Mask ready, I taste the faintest breath
of acrid smoke, invisible incense
of cries and clamor
still peopling the air.
A woman pulls a suitcase,
a man pulls his.

Which one returns to a ghost apartment,
which one flees?

I reach the crowd and Broadway barricades.
Girders, twisted and wrenched into a pile,
lie helpless beside a jagged crater.
Distant survivor buildings at the rim
face the great square of chaos
a sixteen-acre graveyard. Earth
must have birthed canyons like this,
quaking tectonic rage.

A yellow crane poises high
in homage to the standing shell—
that spire, that Coliseum,
Tower of Pisa leaning grief
against a phantom Twin.

Ground Zero, ground of martyrs, crushed and burned,
their screaming blood bones ashes pulverized
into cement clouds wind carries
through the city to the world.
The crowd, in hushed and rumbling awe,
slows down to get a better view.
"Keep moving!" a bullhorn shouts.

Into the roiling space
an old sign on a building calls:


A policeman who had been there from the first
explains to a visitor why people jumped from windows,
those whom a child had witnessed
as birds afire. I wonder if
they’d wildly hoped for flight.

We speak of gratitude.
"I feel the love," he says.

The air falls heavier.
I press a mask against my nose.
My eyes smart a little.
I pass the glass façade of an empty store.
On pedestals, new shoes
display their dust.
A lone pub signals with a scrawl,
"We’re Open!"

My skin begins to hurt.
I need to find a subway
and take home
my heartload.

The train shuns regular stops.
At 96th Street
I find a trash can,
throw the mask away.


Epilogue, Earth Speaks:

You blast omnivorous graves
where millions in memory lie,
you foul my pleasant air,
you level my mountains of ore.

With greed your guiding law,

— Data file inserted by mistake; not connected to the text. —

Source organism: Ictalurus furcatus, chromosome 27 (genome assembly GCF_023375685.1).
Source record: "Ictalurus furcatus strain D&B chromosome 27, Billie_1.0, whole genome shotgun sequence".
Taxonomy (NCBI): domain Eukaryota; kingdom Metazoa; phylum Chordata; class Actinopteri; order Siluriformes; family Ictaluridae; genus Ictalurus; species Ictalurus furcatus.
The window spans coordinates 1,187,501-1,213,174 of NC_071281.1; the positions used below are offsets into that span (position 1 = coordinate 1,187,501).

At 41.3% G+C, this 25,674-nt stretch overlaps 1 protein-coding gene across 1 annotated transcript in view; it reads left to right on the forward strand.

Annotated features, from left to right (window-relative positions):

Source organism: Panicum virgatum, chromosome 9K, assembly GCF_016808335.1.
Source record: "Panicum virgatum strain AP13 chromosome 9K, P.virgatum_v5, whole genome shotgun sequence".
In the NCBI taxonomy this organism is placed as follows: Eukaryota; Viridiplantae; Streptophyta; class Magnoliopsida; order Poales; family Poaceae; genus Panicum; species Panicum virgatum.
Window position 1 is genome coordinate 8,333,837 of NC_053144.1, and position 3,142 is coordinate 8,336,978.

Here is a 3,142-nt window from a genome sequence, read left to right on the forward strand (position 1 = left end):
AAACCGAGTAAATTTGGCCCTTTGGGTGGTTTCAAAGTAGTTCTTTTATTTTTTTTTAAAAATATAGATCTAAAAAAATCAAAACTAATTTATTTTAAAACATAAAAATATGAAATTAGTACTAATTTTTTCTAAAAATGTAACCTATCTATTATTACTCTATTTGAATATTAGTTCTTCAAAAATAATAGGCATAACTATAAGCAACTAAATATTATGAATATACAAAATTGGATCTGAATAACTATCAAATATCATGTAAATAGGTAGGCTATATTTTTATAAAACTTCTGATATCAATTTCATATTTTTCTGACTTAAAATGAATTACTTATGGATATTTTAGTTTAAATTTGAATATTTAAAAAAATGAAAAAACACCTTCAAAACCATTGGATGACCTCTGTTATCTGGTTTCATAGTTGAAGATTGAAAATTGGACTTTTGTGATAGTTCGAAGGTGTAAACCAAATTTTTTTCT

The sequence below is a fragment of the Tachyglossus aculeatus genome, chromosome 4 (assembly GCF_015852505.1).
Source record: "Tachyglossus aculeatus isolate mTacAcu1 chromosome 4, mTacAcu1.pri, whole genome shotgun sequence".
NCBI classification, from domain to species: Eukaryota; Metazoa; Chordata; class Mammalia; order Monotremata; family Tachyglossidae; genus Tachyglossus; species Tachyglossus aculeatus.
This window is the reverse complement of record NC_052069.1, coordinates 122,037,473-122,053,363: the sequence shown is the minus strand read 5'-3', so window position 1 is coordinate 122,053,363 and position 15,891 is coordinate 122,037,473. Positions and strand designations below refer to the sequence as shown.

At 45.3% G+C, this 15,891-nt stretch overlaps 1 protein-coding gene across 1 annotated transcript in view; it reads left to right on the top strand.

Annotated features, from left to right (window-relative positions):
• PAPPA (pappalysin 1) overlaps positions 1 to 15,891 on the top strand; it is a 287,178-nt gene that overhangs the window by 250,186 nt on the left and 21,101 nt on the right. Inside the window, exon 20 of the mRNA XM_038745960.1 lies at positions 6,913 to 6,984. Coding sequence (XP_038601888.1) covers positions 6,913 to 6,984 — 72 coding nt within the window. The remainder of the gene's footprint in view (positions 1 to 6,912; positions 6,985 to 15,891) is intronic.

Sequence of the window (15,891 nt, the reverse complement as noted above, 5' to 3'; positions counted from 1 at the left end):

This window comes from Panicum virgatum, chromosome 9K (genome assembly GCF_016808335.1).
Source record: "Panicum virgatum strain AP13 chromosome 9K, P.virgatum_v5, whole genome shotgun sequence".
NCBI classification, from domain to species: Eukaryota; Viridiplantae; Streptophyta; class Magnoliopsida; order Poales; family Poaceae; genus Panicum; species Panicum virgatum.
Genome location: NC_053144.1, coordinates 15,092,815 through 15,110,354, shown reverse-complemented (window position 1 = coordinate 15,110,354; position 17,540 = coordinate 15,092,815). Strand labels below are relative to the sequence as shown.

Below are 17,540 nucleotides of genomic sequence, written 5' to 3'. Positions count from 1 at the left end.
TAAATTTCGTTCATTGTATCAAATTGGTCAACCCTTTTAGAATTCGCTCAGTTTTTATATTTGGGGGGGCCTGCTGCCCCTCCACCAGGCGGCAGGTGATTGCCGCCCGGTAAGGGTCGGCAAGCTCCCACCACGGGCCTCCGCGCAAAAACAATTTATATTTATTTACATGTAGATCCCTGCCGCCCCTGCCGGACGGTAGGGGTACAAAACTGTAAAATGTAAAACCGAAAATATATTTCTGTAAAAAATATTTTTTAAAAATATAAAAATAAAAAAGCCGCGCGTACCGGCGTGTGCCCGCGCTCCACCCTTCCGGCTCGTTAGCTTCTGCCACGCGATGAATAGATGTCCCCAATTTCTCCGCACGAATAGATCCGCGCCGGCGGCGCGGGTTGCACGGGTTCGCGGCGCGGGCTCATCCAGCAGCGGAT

and vengeance as your creed,
your justice is suspect,
your mercy is select.
All life deserves respect.

Confront the suffering
you mutually inflict.
Share your crusts of bread—
loaves will multiply.
Staunch my terrible wounds
and heal your own thereby.

Let barren hearts accept
seeds from compassionate rain.

Love is the sternest prayer.
All life deserves respect

D. H. Melhem. is the author of five books of poetry, including Country, a book-length poem sequence about the United States, and Rest in Love, an elegy for her immigrant mother. Publications also include a novel, Blight; two scholarly works, the first comprehensive study of Gwendolyn Brooks and an introduction to six Black poets (both from Univ. Press of Kentucky); a musical drama based on her poems about the West Side of Manhattan, and over 50 published essays. Editor of three anthologies, her Notes on 94th Street was the first poetry book in English by an Arab American woman. Among her numerous awards for poetry and prose are a National Endowment for the Humanities Fellowship and an American Book Award for Heroism in the New Black Poetry: Introductions and Interviews. In 2001 she received a C.U.N.Y. Ph.D. Alumni Association Special Achievement Award. She serves as vice-president of the International Women's Writing Guild. (Web site: <http://dhmelhem.home.att.net> These poems were first published in The World Healing Book, Beyond Borders: Iceland, 2002